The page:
• Closing the Gap – Strategies for Action to Tackle Health Inequalities in Europe EU Initiative: Exchange and documentation of effective policies and interventions National Level: Federal Center for Health Education • Good Practice Criteria for Community-Based Interventions • Regional Coordinators for Community-Based Interventions • National Alliance on Prevention for Socially Disadvantaged Groups (focus: community-based interventions) Setting the stage for a next attempt at a Prevention Law 9 Michael T. Wright, October 2006 Research Group Public Health
    • Our Work: National Demonstration Projects to Establish Participatory Models for Quality Assurance Filling the structural gap for quality assurance in community work Partners: Deutsche AIDS-Hilfe and Gesundheit Berlin Funders: Federal Center for Health Education (Ministry for Health); Ministry for Education and Research Focus on Quality Assurance, not Evaluation • Consensus on supporting processes of quality development 10 Michael T. Wright, October 2006 Research Group Public Health
    • Project Components Skill-Building Workshops on Participatory Methods • partcipatory curriculum Methods Handbook • internet based, interactive Individualized Consulting • project-driven focus Peer Review Process Good Practice Criteria • systematic input from CBOs at the regional level Network of Researchers Interesting in participatory methods • opening a new discursive space in German 11 Michael T. Wright, October 2006 Research Group Public Health
    • As politically engaged researchers: We participate actively in the political discourse. We reference structural and political factors in grant writing and project implementation. We do not separate behavioral from structural (social) factors. We position our work in order to make the strongest contribution possible to social change for the public’s health. We reject claims of scientific objectivity but maintain an analytical stance. 12 Michael T. Wright, October 2006 Research Group Public Health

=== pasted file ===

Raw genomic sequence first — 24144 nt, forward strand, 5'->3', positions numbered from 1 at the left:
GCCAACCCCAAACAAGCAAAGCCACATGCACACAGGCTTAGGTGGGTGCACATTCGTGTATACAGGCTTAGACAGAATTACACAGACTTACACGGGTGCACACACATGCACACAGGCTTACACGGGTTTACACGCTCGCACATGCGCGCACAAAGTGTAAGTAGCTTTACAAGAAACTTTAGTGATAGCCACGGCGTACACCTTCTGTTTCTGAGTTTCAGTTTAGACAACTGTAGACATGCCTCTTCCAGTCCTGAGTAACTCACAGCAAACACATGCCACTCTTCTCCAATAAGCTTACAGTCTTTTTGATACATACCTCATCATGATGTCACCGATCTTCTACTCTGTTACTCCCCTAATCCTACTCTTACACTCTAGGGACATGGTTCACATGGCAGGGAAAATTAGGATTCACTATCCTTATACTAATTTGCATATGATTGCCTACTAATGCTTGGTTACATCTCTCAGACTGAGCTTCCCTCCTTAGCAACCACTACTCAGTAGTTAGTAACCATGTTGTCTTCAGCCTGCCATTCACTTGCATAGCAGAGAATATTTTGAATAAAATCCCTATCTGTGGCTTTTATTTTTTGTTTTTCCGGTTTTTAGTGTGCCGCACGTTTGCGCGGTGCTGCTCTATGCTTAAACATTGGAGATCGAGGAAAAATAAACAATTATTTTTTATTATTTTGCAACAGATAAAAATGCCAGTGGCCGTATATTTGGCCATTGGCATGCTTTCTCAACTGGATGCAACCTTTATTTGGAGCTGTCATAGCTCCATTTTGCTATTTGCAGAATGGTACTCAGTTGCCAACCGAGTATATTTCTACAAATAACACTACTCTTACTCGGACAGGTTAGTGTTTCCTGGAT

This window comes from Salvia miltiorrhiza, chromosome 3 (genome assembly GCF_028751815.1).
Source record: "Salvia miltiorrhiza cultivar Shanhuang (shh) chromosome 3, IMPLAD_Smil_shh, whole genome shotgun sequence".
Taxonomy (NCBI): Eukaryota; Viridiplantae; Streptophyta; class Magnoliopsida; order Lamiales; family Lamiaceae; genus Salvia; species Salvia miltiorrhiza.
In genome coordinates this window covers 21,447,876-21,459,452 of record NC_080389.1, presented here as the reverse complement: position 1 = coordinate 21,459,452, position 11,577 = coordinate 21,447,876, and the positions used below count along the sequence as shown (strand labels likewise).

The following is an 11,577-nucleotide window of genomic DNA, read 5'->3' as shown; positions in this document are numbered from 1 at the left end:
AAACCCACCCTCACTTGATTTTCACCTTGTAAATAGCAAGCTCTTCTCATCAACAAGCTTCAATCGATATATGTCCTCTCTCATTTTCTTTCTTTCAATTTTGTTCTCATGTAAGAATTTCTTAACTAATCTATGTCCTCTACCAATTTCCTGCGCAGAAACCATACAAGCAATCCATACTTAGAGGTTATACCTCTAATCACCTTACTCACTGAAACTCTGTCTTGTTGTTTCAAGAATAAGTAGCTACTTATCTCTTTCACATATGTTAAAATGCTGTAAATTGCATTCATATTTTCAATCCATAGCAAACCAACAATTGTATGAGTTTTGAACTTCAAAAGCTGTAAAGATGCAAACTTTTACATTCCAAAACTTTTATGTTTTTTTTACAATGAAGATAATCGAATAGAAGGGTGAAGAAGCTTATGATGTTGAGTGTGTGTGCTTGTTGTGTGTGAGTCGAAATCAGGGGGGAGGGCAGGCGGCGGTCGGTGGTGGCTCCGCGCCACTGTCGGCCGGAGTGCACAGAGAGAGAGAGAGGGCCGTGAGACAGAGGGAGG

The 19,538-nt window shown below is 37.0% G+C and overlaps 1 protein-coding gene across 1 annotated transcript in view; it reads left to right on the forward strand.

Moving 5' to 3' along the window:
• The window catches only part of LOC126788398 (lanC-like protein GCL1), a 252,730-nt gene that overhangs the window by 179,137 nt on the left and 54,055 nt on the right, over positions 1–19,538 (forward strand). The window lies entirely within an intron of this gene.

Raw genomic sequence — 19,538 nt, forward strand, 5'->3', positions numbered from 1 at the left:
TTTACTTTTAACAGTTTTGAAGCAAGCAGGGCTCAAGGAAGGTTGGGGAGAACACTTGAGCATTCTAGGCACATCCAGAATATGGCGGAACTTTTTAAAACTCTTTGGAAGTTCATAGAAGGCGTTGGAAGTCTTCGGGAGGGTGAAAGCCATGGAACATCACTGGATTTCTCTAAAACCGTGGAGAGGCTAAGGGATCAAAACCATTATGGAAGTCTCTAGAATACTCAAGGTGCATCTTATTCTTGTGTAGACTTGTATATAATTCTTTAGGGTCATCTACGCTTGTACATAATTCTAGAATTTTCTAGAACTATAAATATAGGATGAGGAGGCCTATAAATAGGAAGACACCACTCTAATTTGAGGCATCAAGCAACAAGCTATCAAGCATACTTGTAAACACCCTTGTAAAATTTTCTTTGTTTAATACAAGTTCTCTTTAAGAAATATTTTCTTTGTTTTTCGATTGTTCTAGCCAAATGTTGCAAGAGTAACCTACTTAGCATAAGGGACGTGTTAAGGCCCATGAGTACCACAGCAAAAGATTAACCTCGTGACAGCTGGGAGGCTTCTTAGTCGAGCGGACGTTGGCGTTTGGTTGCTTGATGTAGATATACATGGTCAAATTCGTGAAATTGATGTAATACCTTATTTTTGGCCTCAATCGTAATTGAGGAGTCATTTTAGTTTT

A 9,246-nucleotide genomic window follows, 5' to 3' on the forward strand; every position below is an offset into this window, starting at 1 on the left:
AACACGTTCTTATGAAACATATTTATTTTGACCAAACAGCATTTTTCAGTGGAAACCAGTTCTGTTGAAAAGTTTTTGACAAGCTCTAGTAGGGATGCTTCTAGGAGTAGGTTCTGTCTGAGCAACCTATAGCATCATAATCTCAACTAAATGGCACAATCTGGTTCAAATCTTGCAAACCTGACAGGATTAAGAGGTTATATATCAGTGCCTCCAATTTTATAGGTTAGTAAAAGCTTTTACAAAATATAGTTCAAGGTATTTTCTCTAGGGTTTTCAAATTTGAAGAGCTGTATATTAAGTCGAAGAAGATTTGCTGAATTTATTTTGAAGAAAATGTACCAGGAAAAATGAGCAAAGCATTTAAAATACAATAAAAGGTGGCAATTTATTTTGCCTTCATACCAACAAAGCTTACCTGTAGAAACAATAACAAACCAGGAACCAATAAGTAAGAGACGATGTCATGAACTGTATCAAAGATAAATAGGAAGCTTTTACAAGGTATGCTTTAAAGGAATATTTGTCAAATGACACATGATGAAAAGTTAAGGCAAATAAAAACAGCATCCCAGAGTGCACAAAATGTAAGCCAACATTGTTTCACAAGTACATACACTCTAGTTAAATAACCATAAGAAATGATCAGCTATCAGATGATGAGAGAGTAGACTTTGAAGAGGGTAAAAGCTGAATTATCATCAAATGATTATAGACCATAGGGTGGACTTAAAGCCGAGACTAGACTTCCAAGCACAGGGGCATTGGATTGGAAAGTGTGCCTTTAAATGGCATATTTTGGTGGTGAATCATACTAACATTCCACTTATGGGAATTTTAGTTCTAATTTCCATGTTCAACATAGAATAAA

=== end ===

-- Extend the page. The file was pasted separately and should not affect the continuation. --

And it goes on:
• Methodological and Theoretical Implications of a Politically Engaged, Community-Based Science We view community experience as the source of knowledge. We explicitly recognize all levels of change being targeted by community groups, including political goals. We see the primary role of science as facilitating the process of transforming local knowledge to local theory in the interest of generating local evidence. The primary focus of our scientific inquiry is the community learning process and developing methods to facilitate this process. 13 Michael T. Wright, October 2006 Research Group Public Health
    • Looking Toward the Future The explicit connection between political processes and political goals and community-based science needs to be openly acknowledged. The scientific argument for community-based research needs to be further developed, addressing issues of theory, particularly of epistemology (how is knowledge generated, for whom and to what effect?) Community-based research needs to be judged on its own terms, which requires that standards be set for this kind of work. This we can do together! 14 Michael T. Wright, October 2006 Research Group Public Health
    • 15 Michael T. Wright, October 2006 Research Group Public Health